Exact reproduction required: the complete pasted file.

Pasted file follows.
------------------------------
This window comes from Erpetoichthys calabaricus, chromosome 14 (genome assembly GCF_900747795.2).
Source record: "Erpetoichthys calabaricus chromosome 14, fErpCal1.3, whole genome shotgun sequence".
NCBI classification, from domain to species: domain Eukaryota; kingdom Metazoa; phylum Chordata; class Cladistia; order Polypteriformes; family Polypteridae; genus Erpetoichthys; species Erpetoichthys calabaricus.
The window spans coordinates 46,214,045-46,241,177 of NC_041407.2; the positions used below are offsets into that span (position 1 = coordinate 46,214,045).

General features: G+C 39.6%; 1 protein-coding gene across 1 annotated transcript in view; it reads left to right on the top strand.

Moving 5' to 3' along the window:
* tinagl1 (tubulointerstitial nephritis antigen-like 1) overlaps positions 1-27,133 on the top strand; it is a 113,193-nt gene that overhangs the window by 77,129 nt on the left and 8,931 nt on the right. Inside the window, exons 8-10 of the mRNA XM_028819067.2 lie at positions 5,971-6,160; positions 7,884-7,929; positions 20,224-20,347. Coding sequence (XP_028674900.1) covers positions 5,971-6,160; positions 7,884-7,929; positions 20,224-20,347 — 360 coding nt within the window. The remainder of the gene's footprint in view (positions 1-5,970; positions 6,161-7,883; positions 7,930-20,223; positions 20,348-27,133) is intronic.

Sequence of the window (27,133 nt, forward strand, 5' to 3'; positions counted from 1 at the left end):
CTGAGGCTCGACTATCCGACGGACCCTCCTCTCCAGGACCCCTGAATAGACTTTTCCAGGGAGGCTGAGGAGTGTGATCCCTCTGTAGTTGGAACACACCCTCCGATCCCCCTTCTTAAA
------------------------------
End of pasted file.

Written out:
This window comes from Erpetoichthys calabaricus, chromosome 14 (genome assembly GCF_900747795.2).
Source record: "Erpetoichthys calabaricus chromosome 14, fErpCal1.3, whole genome shotgun sequence".
NCBI classification, from domain to species: domain Eukaryota; kingdom Metazoa; phylum Chordata; class Cladistia; order Polypteriformes; family Polypteridae; genus Erpetoichthys; species Erpetoichthys calabaricus.
The window spans coordinates 46,214,045-46,241,177 of NC_041407.2; the positions used below are offsets into that span (position 1 = coordinate 46,214,045).

General features: G+C 39.6%; 1 protein-coding gene across 1 annotated transcript in view; it reads left to right on the top strand.

Moving 5' to 3' along the window:
* tinagl1 (tubulointerstitial nephritis antigen-like 1) overlaps positions 1-27,133 on the top strand; it is a 113,193-nt gene that overhangs the window by 77,129 nt on the left and 8,931 nt on the right. Inside the window, exons 8-10 of the mRNA XM_028819067.2 lie at positions 5,971-6,160; positions 7,884-7,929; positions 20,224-20,347. Coding sequence (XP_028674900.1) covers positions 5,971-6,160; positions 7,884-7,929; positions 20,224-20,347 — 360 coding nt within the window. The remainder of the gene's footprint in view (positions 1-5,970; positions 6,161-7,883; positions 7,930-20,223; positions 20,348-27,133) is intronic.

Sequence of the window (27,133 nt, forward strand, 5' to 3'; positions counted from 1 at the left end):
CTGAGGCTCGACTATCCGACGGACCCTCCTCTCCAGGACCCCTGAATAGACTTTTCCAGGGAGGCTGAGGAGTGTGATCCCTCTGTAGTTGGAACACACCCTCCGATCCCCCTTCTTAAA